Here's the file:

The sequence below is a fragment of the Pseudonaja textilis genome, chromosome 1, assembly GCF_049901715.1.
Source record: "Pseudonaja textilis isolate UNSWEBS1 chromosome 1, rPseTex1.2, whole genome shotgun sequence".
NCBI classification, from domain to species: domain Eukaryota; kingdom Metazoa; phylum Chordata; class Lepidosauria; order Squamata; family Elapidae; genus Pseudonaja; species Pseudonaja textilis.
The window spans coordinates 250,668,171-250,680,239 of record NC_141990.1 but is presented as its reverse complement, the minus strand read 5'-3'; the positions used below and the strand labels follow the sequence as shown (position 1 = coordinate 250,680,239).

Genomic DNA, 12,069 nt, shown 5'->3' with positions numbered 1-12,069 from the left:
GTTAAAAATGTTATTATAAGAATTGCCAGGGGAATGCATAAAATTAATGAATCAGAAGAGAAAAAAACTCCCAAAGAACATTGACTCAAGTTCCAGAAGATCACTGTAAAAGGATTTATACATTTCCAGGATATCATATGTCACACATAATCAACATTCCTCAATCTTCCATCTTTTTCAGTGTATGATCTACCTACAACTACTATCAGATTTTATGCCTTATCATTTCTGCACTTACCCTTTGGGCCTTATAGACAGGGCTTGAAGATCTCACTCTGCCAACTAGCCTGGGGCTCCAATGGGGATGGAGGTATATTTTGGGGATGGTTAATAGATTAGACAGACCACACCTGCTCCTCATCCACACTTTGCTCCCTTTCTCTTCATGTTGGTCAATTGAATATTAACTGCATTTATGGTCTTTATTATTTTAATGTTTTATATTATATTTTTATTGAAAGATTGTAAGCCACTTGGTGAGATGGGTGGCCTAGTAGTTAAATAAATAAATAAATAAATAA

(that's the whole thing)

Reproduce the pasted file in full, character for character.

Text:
The sequence below is a fragment of the Pseudonaja textilis genome, chromosome 1, assembly GCF_049901715.1.
Source record: "Pseudonaja textilis isolate UNSWEBS1 chromosome 1, rPseTex1.2, whole genome shotgun sequence".
NCBI classification, from domain to species: domain Eukaryota; kingdom Metazoa; phylum Chordata; class Lepidosauria; order Squamata; family Elapidae; genus Pseudonaja; species Pseudonaja textilis.
The window spans coordinates 250,668,171-250,680,239 of record NC_141990.1 but is presented as its reverse complement, the minus strand read 5'-3'; the positions used below and the strand labels follow the sequence as shown (position 1 = coordinate 250,680,239).

Genomic DNA, 12,069 nt, shown 5'->3' with positions numbered 1-12,069 from the left:
GTTAAAAATGTTATTATAAGAATTGCCAGGGGAATGCATAAAATTAATGAATCAGAAGAGAAAAAAACTCCCAAAGAACATTGACTCAAGTTCCAGAAGATCACTGTAAAAGGATTTATACATTTCCAGGATATCATATGTCACACATAATCAACATTCCTCAATCTTCCATCTTTTTCAGTGTATGATCTACCTACAACTACTATCAGATTTTATGCCTTATCATTTCTGCACTTACCCTTTGGGCCTTATAGACAGGGCTTGAAGATCTCACTCTGCCAACTAGCCTGGGGCTCCAATGGGGATGGAGGTATATTTTGGGGATGGTTAATAGATTAGACAGACCACACCTGCTCCTCATCCACACTTTGCTCCCTTTCTCTTCATGTTGGTCAATTGAATATTAACTGCATTTATGGTCTTTATTATTTTAATGTTTTATATTATATTTTTATTGAAAGATTGTAAGCCACTTGGTGAGATGGGTGGCCTAGTAGTTAAATAAATAAATAAATAAATAA